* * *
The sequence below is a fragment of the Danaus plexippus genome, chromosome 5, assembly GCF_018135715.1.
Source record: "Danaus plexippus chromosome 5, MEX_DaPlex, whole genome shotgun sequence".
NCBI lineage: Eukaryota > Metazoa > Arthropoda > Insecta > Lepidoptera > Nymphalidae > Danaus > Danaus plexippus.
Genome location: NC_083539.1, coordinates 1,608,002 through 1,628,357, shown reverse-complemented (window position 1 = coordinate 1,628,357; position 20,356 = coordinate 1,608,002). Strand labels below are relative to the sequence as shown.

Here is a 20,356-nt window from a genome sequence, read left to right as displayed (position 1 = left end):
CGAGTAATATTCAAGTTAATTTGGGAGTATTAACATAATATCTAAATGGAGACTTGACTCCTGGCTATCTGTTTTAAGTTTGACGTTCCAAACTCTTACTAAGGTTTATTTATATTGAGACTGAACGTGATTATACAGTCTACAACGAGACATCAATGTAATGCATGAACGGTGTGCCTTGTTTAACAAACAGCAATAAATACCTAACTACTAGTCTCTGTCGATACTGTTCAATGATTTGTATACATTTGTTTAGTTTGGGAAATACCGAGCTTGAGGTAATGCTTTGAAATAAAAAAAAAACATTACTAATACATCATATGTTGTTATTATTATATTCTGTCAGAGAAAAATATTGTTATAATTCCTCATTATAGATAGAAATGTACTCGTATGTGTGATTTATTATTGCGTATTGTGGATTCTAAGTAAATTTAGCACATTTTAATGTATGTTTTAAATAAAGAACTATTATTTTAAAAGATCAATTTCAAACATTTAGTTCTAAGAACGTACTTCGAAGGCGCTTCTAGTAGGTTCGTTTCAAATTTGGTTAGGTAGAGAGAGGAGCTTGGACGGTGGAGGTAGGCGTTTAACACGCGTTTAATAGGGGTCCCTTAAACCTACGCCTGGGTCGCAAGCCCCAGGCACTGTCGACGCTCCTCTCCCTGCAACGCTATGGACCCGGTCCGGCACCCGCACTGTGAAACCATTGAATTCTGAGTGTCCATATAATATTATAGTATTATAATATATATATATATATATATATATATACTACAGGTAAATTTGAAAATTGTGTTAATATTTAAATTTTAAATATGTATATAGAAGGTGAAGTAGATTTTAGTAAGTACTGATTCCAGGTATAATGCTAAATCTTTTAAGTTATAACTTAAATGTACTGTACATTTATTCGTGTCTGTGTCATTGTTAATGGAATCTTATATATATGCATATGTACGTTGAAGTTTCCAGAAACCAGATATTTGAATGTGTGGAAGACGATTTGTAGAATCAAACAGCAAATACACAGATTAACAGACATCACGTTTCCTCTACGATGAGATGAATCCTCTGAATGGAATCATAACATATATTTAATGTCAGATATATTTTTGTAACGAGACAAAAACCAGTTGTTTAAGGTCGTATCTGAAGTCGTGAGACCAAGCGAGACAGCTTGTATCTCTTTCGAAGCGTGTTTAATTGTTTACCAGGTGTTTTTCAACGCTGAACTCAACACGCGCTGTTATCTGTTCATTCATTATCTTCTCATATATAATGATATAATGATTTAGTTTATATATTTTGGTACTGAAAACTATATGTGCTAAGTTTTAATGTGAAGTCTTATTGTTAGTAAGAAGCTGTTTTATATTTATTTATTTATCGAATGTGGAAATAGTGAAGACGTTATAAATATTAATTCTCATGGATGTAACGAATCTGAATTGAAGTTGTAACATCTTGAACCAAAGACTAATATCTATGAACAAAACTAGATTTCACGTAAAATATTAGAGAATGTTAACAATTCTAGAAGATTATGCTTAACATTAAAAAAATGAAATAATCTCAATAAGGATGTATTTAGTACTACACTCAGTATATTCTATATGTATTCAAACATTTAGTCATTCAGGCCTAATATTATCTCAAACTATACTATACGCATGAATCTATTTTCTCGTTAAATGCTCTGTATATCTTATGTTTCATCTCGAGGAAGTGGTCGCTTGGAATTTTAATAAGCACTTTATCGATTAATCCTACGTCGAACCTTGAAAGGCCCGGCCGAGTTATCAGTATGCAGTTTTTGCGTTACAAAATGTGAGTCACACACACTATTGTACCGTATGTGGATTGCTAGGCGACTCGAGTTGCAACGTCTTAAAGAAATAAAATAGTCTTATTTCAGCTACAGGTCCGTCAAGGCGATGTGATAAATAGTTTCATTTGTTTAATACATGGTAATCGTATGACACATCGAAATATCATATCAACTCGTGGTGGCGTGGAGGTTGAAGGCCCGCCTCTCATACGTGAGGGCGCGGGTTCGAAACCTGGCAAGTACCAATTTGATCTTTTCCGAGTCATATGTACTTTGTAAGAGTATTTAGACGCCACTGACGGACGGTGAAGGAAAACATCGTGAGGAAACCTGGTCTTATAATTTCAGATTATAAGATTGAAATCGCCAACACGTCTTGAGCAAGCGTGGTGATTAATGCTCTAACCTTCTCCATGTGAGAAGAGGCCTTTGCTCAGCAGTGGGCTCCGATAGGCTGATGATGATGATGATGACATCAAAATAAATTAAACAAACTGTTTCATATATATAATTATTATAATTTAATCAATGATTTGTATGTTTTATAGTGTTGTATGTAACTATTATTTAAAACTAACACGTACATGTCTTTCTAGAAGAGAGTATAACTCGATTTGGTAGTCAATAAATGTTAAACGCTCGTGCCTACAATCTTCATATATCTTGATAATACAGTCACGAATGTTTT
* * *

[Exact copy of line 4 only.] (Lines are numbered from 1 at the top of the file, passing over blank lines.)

Genome location: NC_083539.1, coordinates 1,608,002 through 1,628,357, shown reverse-complemented (window position 1 = coordinate 1,628,357; position 20,356 = coordinate 1,608,002). Strand labels below are relative to the sequence as shown.